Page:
Designing Chatbots 101: Top 5 challenges

Designing Chatbots 101. Top 5 challenges faced while designing chatbots.

Designing Chatbots 101: Top 5 challenges

Chatbots are slowly becoming ubiquitous on social media and retail websites. There are ton of articles and trend reports.

And more articles on how to build chatbots. But they don't talk about why you may need one or how to plan creating one.

Retail companies have introduced new chatbots, like TMY.GRL by Tommy Hilfiger and unceremoniously decommissioned them.

TMY.GRL Image by chatbotslife

At the same time, companies are now providing personalized and human support. Due to better voice and video tools, hiring remote customer service agents half-way across the world is on the rise.

Like most emerging technologies, chatbots will get better while seamlessly augmenting one-on-one human interactions, if needed.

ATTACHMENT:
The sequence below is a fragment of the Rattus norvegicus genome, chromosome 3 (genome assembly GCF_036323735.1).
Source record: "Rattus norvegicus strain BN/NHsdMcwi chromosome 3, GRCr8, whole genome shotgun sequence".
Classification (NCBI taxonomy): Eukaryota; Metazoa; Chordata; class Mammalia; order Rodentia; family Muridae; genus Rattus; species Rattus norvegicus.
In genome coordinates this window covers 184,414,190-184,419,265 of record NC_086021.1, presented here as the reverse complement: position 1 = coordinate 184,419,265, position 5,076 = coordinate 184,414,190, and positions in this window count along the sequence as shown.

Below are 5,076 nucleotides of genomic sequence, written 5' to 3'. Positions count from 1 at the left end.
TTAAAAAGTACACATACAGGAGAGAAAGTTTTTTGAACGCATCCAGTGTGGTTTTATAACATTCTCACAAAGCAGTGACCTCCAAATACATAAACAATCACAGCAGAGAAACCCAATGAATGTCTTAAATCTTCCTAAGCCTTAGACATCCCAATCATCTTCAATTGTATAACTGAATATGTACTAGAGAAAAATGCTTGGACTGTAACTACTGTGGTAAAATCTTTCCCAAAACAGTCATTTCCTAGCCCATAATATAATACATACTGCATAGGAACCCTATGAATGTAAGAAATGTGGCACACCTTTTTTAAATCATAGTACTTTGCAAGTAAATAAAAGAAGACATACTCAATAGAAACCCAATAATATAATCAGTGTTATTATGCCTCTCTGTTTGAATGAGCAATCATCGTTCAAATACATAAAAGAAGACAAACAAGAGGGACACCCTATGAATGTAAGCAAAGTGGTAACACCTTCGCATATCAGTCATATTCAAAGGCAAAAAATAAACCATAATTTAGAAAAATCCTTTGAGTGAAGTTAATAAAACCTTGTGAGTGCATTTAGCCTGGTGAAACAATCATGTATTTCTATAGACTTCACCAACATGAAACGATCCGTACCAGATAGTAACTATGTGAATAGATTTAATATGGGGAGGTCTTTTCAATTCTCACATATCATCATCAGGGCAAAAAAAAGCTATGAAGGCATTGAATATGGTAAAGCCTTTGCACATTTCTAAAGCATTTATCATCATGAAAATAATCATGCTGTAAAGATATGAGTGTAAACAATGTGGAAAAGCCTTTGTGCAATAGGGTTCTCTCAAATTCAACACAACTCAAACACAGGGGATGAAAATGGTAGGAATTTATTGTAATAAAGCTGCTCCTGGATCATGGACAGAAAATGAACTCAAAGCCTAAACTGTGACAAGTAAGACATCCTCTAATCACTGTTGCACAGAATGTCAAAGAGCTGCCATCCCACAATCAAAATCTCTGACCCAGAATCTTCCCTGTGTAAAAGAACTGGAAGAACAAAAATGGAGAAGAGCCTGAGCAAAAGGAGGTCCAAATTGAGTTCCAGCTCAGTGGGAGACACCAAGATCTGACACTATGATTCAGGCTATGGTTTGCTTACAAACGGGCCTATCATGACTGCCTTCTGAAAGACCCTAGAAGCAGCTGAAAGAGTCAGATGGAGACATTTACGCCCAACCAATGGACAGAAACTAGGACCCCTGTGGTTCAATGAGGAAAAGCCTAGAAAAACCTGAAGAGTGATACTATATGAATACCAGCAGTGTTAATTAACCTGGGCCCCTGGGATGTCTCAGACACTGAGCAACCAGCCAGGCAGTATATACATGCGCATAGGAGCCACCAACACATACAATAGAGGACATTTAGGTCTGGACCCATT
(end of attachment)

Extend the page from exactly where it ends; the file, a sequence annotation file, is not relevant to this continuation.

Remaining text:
The power to understand language is getting stronger thanks to in-depth research on Natural Language Processors (NLP) which analyzes a statement and intelligently points out what the user's intent is. Here intent has two meanings; user's intention and the captured intent understood by the NLP.

Image courtesy of Chatbot Vocabulary

We look at design challenges with chatbots and a few ways to solve them.

I. Challenges of the Why

First, a simple question to ask ourselves is, "why would I need a chatbot?".

  1. Will it make it easier for your users to find answers and save their time?
  2. Will you save on resources by reducing human agents?
  3. Does the "chatbot" fit in with overall brand experience? For example, would I expect talking to a human concierge or a chatbot from a luxury hotel brand?
  4. Do we just need one because it's cool and our users can have some fun?

The above questions should be enough for you and your team to start a discussion.

Starting without a "why" can be disastrous down the road. Unplanned chatbot creations can lead to weird or unwanted conversations causing great damage to your brand.

II. Challenges of Conversational UI